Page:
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Some kids will start the year off easily, breezing into the classroom with a quick goodbye — but after a few days (or even weeks) — cling as you try to leave. Others will enter the building only under protest from day one. Then there are those who rush off to school with great enthusiasm but meltdown the instant you pick them up. Others may get stomachaches, or have difficulty falling asleep. Some may even experience going to school as a rejection, particularly if a younger sibling stays home with a parent or caregiver.

These are challenging but frequent reactions to the start of school. “All kids have a lot to adjust to when they are going to a new school or moving up to a new grade. And their reactions to starting school will vary. One of the big adjustments is separating from their parents and creating a bond with their new teacher,” says Linda Lendman, M.S.W, family coordinator at the Rand School in Montclair, NJ.

“Parents as well need to let go, learn to trust the teachers, and support their children’s independent experience. And they need to recognize that their children may not approach school and learning the way they did,” says Michael Thompson, Ph.D. author of “The Pressured Child.”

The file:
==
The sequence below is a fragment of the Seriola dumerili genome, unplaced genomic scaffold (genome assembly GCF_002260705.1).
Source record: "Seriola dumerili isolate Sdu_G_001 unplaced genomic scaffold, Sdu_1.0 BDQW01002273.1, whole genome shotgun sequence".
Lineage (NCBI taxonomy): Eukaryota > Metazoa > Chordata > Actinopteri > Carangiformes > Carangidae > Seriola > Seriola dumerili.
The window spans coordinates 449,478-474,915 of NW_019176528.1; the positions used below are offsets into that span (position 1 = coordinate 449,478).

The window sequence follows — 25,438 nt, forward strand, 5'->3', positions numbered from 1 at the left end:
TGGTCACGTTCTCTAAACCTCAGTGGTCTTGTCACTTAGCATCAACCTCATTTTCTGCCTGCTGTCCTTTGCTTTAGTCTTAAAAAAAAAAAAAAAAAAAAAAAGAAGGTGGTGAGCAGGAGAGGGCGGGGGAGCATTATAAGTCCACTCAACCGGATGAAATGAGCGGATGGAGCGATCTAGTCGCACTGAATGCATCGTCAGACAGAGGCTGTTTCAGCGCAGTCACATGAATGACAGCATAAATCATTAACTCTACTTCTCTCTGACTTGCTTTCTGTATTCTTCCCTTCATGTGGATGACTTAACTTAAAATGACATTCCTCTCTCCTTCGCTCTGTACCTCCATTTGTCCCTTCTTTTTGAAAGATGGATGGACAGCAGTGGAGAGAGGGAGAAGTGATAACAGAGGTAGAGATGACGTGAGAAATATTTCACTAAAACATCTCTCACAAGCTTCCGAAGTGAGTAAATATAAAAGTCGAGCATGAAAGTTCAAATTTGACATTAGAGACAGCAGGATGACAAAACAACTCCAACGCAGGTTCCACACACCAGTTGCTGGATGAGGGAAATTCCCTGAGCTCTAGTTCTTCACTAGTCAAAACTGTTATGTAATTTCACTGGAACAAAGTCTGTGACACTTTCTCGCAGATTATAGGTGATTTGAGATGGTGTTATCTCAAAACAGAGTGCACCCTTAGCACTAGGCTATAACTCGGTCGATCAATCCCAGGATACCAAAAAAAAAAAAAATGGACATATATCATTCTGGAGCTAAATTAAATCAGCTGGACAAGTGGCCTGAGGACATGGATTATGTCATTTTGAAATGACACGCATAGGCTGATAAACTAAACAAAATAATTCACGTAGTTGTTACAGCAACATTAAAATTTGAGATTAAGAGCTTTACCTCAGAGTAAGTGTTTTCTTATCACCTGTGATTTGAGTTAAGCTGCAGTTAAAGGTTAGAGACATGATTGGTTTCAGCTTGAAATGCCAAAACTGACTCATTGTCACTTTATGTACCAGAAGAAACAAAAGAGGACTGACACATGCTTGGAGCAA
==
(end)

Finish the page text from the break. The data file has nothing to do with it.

To help you ease your kids into the school experience, try these practical strategies for getting off to a good start. Try these strategies to help your child (and you) get in the groove of the first days of school.

Get up early. This means you can have a relaxed breakfast , leave enough time to deal with upsets — and still get to school on time.
Don’t talk about how much you will miss your child. Don’t let your own worries get in the way. Walk your child into school (or put her on the school bus) and then talk to other parents if you need support. Your child has enough to worry about on the first day without soothing your anxieties.

Focus on fun. If you escort your child to school, check out the playground before you go in. Meet the teacher together and take a look around the new classroom for things you know he enjoys, like art supplies, a fish tank, or the reading corner.

If your child gets upset, acknowledge the feeling and ask her for suggestions. You might say, “I know you’re upset. I bet other kids are too. Let’s think about what will help you feel better.” Suggest reading a book together or starting an activity.

Ask the teacher for help. If your child won’t let you go, turn to the teacher. She probably has a lot of experience with this. You might say, “Let’s go say hello to your teacher together. She will take great care of you.”

Make a swift exit. Take your cue from the teacher and from your child, but when it’s time to go, go. A quick exit may be more useful to your child than a drawn-out goodbye. You can often call school later to check on how a young child is doing. And you’ll probably find out that she’s doing fine.
 

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Last modified:  01/14/2015
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